First direct look at how atoms move when a ring-shaped molecule breaks apart could boost our understanding of fundamental processes of life.
In the decade since LCLS produced its first light, it has pushed boundaries in countless areas of discovery.
Researchers will use SLAC’s X-ray light source to probe 150 million-year-old dinosaur fossils at the atomic level.
New research will help in the quest to design low-cost drugs that can tackle postpartum bleeding and other conditions without severe side effects.
Researchers mapped trace elements within Pleistocene fossils to learn about the life of a long-extinct subspecies of spotted hyena.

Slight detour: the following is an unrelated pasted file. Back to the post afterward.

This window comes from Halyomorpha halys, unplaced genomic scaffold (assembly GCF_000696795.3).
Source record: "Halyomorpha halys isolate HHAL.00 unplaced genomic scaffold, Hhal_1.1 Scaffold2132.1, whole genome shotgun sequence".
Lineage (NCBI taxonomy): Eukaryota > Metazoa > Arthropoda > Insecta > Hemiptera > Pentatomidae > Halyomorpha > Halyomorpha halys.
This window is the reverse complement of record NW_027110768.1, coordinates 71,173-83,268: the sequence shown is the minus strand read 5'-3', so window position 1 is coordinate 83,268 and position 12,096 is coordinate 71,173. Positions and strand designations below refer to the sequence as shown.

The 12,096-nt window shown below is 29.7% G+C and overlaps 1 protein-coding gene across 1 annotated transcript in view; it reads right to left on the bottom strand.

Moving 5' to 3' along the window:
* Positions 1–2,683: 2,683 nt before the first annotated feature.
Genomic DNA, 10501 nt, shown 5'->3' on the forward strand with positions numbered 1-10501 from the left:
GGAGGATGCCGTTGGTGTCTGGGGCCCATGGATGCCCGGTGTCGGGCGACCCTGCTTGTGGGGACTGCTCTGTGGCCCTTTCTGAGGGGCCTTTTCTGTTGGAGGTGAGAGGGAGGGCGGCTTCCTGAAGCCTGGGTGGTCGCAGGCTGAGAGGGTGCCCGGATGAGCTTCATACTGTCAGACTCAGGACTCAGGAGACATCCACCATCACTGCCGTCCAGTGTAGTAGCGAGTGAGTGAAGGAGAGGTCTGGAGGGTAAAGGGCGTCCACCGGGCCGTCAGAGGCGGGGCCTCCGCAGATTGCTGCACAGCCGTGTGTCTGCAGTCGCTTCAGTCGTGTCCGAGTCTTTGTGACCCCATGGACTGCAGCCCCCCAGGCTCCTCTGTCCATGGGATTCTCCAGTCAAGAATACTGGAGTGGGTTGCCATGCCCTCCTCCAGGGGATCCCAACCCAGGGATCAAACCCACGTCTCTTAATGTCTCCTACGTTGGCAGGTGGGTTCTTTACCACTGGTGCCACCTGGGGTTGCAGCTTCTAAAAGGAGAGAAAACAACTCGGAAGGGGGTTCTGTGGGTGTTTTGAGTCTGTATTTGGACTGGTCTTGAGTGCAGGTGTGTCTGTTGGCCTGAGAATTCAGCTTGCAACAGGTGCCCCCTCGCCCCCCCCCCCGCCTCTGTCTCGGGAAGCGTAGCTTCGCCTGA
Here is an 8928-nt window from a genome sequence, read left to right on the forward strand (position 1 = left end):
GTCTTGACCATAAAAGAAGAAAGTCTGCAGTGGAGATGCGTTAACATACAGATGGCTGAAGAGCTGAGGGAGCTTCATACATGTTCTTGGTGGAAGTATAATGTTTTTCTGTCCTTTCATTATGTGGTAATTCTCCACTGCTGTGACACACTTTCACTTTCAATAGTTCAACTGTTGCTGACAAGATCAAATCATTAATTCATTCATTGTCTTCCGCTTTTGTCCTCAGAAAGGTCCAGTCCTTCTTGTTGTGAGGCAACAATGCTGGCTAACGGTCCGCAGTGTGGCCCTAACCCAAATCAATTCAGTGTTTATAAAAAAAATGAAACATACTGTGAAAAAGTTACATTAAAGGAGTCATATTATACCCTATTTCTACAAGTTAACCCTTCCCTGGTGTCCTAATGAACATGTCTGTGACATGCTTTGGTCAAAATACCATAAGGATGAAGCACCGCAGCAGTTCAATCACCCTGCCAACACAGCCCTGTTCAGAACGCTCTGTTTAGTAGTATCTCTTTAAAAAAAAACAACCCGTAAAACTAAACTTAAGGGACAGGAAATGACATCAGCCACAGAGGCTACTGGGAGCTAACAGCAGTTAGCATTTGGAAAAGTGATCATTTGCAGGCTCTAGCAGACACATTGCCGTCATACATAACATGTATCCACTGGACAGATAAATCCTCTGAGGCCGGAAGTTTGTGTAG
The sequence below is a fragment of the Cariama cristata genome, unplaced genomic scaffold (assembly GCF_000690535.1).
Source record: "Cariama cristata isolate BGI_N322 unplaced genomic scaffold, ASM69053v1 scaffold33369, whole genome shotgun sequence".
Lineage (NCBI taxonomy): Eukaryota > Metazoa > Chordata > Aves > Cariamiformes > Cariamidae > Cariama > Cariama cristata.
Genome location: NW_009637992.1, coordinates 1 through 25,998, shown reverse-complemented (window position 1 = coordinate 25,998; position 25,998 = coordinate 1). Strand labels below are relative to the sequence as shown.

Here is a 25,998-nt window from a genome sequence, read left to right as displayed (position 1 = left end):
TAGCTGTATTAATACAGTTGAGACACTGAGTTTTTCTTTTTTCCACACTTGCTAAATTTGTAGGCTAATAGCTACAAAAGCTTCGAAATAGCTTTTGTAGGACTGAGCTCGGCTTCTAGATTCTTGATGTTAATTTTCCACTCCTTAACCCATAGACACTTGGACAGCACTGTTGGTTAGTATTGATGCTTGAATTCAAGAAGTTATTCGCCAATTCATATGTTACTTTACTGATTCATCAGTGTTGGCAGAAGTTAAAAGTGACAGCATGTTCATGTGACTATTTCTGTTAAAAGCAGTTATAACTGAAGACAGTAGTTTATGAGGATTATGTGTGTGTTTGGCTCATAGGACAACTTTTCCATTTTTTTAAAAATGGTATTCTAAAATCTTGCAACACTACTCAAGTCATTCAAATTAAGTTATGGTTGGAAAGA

In a major step forward, SLAC’s X-ray laser captures all four stable states of the process that produces the oxygen we breathe, as well as fleeting steps in between. The work opens doors to understanding the past and creating a greener future.
This summer, five graduate students from the University of Puerto Rico had the opportunity to use SLAC’s world-class facilities to keep their studies on track.
A new imaging technique is allowing researchers to pinpoint ways of modifying drugs to avoid side effects.
SLAC and Stanford researchers are developing a device that combines electrical brain stimulation with EEG recording, opening potential new paths for treating neurological disorders.
The X-ray laser movie shows what happens when light hits retinal, a key part of vision in animals and photosynthesis in microbes. The action takes place in a trillionth of an eye blink.